June 12, 2003
B’nai Mitzvah Bond With Israel
Medical oncologist Dr. Daniel Lieber reached a breaking point two years ago. Israel's poor economic state had him so concerned that he began moonlighting as a volunteer for State of Israel Bonds Development Corporation for Israel (DCI), primarily trying to induce doctors to invest their pension money.
But on Dec. 7, 2002, his daughter, Dena, was bat mitzvahed at Sinai Temple in Westwood. His idea to have Dena invest half of her cash gifts into Israel Bonds served as inspiration for what's become known as Israel Bonds' B'nai Mitzvot Program.
"It occurred to me that it was a good opportunity for the bar or bat mitzvah kid to do something worthwhile on that occasion and it was good for Israel to have the kids invest their gifts in Israel bonds," Lieber said.
State of Israel Bonds DCI is an international organization offering securities issued by the government of Israel to support every aspect of the country's economy. In exchange for their investment, the children receive a certificate of appreciation from Israel, as well as the return on their investment when the bonds mature, of course.
Jonathan Toobi, who shared his bar mitzvah day at Sinai Temple with Dena, also pledged half his money. The two became the first of 36 children at the synagogue to participate in the new program.
Lieber estimates that at least $150,000 has been committed to State of Israel Bonds through Sinai Temple since the program began. Now, he said, "Our goals are to get as high participation as possible in the temple and to try to contact other temples."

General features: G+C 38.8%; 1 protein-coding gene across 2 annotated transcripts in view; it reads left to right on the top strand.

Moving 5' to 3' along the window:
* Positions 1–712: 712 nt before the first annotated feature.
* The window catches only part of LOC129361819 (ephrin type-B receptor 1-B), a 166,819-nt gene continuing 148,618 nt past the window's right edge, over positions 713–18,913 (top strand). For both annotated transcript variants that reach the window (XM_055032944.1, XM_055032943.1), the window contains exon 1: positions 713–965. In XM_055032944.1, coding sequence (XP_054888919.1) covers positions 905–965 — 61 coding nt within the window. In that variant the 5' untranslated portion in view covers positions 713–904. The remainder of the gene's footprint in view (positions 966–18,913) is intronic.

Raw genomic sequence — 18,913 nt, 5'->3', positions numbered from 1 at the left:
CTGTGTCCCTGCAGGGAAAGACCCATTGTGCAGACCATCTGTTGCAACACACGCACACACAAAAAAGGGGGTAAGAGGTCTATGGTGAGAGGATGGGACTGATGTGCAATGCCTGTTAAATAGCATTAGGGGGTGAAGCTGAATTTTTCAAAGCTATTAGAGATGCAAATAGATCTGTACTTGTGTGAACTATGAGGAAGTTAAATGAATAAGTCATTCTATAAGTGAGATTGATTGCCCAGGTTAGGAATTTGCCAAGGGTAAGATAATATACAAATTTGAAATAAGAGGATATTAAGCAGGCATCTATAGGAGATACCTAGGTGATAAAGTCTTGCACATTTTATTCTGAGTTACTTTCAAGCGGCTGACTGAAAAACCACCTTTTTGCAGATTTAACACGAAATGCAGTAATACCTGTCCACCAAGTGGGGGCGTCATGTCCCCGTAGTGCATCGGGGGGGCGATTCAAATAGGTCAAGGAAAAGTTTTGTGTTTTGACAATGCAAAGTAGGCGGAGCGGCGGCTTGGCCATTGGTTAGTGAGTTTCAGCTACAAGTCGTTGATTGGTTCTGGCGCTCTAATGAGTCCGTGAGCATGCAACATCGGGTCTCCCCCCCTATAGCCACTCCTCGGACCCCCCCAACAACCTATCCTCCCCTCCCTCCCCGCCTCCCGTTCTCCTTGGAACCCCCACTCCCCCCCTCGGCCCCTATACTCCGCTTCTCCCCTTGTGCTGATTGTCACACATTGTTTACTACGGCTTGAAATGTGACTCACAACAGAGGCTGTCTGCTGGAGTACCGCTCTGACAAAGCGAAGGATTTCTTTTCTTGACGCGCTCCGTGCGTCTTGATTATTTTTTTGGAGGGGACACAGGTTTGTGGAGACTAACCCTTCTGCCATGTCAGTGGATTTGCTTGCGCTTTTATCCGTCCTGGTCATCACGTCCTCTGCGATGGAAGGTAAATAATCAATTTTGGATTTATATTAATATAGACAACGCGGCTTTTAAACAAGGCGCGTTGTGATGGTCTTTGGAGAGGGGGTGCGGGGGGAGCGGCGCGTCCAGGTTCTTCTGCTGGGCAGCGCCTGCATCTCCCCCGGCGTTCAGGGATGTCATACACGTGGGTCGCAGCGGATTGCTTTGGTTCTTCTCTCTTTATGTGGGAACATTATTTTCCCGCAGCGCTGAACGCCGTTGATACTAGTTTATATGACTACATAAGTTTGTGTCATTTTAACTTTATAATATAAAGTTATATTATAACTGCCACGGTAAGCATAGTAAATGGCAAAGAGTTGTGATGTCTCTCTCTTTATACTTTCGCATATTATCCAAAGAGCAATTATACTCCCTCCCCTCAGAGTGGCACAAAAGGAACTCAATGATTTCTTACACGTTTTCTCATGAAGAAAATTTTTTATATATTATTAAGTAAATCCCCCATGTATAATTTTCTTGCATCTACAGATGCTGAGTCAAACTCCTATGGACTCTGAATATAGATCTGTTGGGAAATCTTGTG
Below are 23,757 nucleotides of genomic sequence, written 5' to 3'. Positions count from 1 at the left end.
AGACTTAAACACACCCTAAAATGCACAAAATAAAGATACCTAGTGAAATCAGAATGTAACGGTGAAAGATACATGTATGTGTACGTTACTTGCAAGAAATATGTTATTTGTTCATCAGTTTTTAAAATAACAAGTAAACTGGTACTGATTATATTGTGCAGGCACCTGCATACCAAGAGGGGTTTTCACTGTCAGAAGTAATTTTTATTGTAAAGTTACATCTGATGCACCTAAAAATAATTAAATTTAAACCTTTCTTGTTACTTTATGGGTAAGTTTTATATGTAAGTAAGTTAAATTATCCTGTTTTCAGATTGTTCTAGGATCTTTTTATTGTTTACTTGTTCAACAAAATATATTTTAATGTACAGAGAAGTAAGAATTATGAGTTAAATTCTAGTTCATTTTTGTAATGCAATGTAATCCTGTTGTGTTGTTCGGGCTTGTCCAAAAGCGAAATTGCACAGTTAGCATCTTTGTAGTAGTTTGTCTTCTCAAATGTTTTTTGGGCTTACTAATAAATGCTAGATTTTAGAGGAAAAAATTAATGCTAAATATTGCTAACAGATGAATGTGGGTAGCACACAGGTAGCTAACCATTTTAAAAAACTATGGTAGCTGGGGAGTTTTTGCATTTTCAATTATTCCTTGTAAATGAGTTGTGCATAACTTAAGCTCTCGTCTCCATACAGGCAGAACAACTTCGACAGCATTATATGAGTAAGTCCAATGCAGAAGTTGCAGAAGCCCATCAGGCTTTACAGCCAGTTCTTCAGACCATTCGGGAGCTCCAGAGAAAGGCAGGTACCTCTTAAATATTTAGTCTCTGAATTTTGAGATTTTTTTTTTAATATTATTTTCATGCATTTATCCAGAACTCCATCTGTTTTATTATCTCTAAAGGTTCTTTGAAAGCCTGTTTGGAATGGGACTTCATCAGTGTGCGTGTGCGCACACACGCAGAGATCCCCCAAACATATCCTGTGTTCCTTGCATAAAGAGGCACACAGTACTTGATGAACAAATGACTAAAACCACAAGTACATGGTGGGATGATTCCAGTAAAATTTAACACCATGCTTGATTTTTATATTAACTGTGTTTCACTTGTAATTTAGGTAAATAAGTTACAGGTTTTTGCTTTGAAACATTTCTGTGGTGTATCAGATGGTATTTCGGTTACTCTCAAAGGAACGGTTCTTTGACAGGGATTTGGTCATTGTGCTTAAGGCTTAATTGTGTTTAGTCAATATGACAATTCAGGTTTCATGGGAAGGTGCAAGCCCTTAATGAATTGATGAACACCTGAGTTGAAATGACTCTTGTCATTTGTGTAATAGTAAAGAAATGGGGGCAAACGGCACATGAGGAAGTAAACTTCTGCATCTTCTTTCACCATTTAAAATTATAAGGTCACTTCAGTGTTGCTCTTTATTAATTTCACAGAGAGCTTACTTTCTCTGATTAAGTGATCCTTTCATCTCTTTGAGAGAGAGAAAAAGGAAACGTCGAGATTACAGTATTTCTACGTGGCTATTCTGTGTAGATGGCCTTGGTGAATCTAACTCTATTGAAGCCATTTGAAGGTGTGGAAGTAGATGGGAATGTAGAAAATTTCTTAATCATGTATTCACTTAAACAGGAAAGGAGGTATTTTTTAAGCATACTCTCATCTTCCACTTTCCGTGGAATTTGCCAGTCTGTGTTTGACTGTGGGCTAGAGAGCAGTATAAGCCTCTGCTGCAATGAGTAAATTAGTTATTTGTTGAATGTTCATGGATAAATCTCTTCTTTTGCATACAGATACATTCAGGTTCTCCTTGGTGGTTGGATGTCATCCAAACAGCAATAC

To that end, State of Israel Bonds has sent out letters to synagogues throughout North America. But their meager advertising budget has driven Lieber and project co-chair Dorice Melamed to donate their own money in addition to their time. In an effort "to start some grass-roots support," Lieber said, they have personally purchased ads promoting the B'nai Mitzvot Program in The Jewish Journal. Their hope is that every child will participate.
"If someone tells us it's a financial hardship, then any investment is fine," Lieber said. "We want to get kids used to the idea of doing a mitzvah on their bar or bat mizvah, and have a significant connection to Israel and help Israel all at once."
To contact the State of Israel Bonds office, call Esti Duenyas, director of the Synagogue Campaign of Israel Bonds, at (310) 996-3007.
Say hello to The Jewish Journal's new celebrations section.
Due to the vast number of b'nai mitzvah, wedding, anniversary and birth announcements we receive, The Journal will now publish all of our readers' celebration announcements immediately on our Web site. We have unveiled our celebrations Web page (part of www.jewishjournal.com). You can upload your announcements and photos onto the site, and send your best wishes and mazel tovs by e-mail directly to the person who is celebrating. We run monthly expanded profiles in The Journal on selected births, b'nai mitzvah, anniversaries and engagements, and a complete and up-to-date list will always be available at jewishjournal.com. We hope you, your synagogue or your family will keep us in touch with all your simchas through the Web (or by snail mail if absolutely necessary), so that we can celebrate with you and the entire community of 200,000 Jewish Journal readers each week. And mazel tov!